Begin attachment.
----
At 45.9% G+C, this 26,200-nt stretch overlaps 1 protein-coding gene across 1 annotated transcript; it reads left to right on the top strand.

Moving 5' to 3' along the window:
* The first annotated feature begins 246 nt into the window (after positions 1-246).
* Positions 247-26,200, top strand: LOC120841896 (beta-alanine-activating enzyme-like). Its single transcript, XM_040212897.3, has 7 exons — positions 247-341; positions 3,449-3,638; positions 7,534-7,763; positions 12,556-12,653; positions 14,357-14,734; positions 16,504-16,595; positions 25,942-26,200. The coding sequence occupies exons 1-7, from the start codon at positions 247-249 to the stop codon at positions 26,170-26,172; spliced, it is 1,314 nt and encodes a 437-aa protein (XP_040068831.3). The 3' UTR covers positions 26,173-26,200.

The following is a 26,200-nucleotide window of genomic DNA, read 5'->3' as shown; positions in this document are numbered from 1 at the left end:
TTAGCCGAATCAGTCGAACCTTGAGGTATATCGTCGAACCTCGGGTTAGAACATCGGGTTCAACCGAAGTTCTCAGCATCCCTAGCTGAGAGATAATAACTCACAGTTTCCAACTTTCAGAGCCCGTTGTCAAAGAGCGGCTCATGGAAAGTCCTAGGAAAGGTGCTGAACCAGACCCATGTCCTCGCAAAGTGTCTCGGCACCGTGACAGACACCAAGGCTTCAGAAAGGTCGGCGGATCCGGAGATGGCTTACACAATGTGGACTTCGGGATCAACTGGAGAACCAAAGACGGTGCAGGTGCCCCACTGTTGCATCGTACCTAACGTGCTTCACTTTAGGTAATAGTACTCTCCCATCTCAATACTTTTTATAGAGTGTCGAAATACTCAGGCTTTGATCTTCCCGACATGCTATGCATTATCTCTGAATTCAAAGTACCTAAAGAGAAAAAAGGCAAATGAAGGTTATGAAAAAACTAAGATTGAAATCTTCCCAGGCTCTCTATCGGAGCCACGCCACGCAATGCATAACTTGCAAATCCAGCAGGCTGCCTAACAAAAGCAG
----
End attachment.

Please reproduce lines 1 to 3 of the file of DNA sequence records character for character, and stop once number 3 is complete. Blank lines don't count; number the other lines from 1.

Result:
At 45.9% G+C, this 26,200-nt stretch overlaps 1 protein-coding gene across 1 annotated transcript; it reads left to right on the top strand.

Moving 5' to 3' along the window:
* The first annotated feature begins 246 nt into the window (after positions 1-246).